3. Lilas, this Creative Common Licence did not intimadate the ones taking the info from Jane's Eborall blog. I think we all know and accept that there will be always someone stealing and working a stolen pattern. The really disturbing fact is to have the nerve to publish them and to sell the magazines also on-line with HandyHands partners...

  8. I just read this after seeing Marliee's post and came to see what happened. I just wanted to commiserate a bit and add that the fear of these sort of things weighs heavily on my mind every time someone asks me to post a pattern and I know it keeps me from doing it too often.

    1. Hi, TotusMel. Thank you for stopping by. When 1 pattern is already up, we assume that somehow, it will pirated. Not fair, not legal, but we cannot do anything. When the pattern is a free pattern, it is more than ok to be used. But when someone counts on the screen the ds, re-makes the pattern (adding or obmitting ds, picots, beads) and then publishes it as own work, then I get a bit mad.
      In this case of Marilee they used those protected patterns and they publish them with no permission of Marilee, obviously with no mention of her name.
      How did you feel when you found out that someone was selling the pattern of your barefoot sandals (the one from the Instructables)?
      By the way, barefoot sandals... It was after I found your barefoot sandals in 2012 that I got hoocked to tatting. I wanted to make beaded barefoot sandanls, I found one day your "Queens" and that was it for me. Learned about the technique, made the first flower after your video. Thank you.

  9. Dear all, I agree with you that the cover of this magasine is shocking. Plainly copying someone and publishing it, is a crime. What are these people thinking? They must be very rude to start with; they have no respect and no scruples. Poor Marilee.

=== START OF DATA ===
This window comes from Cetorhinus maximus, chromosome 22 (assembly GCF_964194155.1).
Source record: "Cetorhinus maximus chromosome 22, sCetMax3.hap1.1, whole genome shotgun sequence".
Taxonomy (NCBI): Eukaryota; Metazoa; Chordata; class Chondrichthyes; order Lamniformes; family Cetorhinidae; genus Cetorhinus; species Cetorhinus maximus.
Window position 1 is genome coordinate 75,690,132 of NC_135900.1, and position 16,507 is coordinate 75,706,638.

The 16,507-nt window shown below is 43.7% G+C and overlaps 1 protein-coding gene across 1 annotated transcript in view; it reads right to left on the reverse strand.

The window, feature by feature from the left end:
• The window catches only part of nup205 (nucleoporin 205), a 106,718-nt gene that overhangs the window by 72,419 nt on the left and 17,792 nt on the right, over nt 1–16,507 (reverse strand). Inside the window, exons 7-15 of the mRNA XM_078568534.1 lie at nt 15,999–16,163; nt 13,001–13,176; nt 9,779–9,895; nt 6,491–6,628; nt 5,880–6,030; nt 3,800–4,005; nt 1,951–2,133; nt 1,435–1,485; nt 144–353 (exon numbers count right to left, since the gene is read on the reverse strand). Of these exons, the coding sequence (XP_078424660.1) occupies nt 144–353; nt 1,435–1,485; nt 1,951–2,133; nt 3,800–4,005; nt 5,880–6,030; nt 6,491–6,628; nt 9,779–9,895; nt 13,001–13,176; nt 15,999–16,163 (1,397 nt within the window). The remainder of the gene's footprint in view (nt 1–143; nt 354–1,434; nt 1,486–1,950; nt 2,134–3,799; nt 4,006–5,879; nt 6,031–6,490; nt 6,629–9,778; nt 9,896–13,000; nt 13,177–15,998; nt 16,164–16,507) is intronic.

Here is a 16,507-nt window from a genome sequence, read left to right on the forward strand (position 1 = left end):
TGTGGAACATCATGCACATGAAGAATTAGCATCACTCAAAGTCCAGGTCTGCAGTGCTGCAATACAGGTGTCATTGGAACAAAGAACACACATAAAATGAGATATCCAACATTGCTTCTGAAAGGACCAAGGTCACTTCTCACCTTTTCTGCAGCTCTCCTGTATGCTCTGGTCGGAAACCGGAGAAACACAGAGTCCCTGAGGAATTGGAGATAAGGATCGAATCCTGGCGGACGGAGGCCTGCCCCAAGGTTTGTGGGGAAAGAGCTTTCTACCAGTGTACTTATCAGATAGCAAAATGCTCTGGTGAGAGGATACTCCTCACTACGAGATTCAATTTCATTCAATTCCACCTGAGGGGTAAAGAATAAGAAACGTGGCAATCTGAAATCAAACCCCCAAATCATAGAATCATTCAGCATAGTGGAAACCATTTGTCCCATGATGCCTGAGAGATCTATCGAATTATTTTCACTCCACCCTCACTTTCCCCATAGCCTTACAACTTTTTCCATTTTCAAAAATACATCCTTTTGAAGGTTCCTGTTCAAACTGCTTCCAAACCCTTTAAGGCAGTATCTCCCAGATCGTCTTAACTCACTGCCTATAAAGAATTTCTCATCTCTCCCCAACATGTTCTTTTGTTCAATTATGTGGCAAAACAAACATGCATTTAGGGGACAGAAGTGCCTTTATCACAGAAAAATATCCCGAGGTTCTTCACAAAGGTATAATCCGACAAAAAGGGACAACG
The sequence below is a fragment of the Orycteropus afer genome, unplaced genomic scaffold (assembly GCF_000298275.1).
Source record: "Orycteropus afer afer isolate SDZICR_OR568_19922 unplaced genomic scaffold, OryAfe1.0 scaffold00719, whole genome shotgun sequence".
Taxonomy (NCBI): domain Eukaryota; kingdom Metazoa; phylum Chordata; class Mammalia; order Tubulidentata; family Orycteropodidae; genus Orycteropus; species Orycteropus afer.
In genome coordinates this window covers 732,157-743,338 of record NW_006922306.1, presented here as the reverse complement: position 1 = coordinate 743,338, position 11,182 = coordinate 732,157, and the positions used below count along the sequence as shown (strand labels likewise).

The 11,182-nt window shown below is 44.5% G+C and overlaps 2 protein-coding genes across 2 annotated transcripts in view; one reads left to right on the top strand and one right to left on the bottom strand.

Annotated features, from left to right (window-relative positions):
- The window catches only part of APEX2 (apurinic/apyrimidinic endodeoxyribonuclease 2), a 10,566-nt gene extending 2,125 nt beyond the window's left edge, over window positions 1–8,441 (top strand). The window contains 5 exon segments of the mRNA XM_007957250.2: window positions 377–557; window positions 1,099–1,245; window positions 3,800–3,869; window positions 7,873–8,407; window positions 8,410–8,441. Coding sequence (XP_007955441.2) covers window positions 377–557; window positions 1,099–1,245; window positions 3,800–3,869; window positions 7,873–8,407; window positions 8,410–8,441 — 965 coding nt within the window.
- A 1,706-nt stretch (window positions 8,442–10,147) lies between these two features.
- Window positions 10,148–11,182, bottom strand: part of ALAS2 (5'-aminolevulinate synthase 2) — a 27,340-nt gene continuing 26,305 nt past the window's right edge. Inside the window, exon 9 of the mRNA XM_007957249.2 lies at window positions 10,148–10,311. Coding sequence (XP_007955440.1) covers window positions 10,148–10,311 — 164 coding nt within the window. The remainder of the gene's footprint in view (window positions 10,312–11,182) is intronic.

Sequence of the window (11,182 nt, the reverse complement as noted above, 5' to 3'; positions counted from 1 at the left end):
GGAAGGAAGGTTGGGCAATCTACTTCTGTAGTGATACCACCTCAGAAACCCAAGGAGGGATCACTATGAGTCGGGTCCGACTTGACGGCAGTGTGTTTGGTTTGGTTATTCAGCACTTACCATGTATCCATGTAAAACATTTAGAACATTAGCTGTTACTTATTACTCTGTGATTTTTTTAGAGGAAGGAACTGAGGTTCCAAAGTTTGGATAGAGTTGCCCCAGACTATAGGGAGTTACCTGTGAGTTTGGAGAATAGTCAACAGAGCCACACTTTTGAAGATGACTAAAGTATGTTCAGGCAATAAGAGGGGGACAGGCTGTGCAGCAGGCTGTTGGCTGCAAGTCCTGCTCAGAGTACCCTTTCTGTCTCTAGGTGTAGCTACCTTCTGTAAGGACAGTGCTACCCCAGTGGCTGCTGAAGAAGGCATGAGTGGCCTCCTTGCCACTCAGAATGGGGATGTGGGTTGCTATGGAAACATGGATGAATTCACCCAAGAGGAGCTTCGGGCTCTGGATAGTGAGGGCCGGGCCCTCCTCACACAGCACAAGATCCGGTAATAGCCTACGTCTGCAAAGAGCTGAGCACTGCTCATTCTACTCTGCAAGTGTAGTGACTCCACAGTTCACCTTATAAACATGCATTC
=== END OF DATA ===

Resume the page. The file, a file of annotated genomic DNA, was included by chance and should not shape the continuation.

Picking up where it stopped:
On the other hand, with all these discussions going on, I am afraid to start a blog and showing what I do.
    I would love to have a blog, firstly for myself, to organise my ideas, and ask all my dear tatting Godmother fairies ( all of you) for advice.
    I would also like to have something to show my students, with patterns or explanations in Dutch. finally, with this blog, I hope to attract and interest new people in Belgium and the Netherlands. Tatting used to be very common here, until all handwork suddenly vanished in the 1980's.

    I am not interested in selling anything, only in quiet tatting for myself and for new tatting students. I have also stopped buying things, since I still tat with my first Aero shuttle, bought here in Belgium in 1979; it is still the best one I tried.

    But, I am a scientist, and I know that many things are discovered at the same time by different people. Oxygen for instance or the evolution theory were discovered by two people. Boyle's law is called" loi de Mariotte" in French.

    I am worried because you mention Grace's cherry blossom. Such a simple pattern can easily be invented by different people around the world at the same time. As you said, we all dowload the same patterns, buy the same books and read the same blogs. That is how we get inspired, then produce something ourselves that is different and similar. And very often, patterns and techniques are older than people think.

    For example: I recentlly read an article written by Georgia Seitz about Ankars. She mentions "Rina's exercice". This prevents gaps between rings and chains. Well, when I learned to tat from a sweet nun in a hospital 30 years ago, she tought me to do exactly that. I really don't care who invented this technique and from who the sister learned it. It is nice that Georgia, Rina and sister Bernadette all taught this technique to other people. This is how tatting will not be lost for future generations.

    So, it is true that this italian magasine is way out of line, and hurt Marilee. On the other hand, discussions about copywrite may scare beginners and tatting is difficult enough as it is. Difficult to learn, I mean.

    I seize this opportunity to thank all the blogging tatters, I learned so much about tatting in the last 3 years, thanks to you all!

    1. Tally Tatty, you resumed so nicely all my feelings too. We will must have from time to time this kind of discussions, because there will be always an attempt to do something not quite legal. There will be a small storm, then silence. The Earth will continue to spin and our shuttles also.

  10. Hi Corina, I did not entirely agree with you, my piece was not merely meant as a summary of your thoughts.Like everybody else, I was shocked that this italian magasine stole Marilee's pattrens. But I was also shocked by reading what you wrote in the following sentence: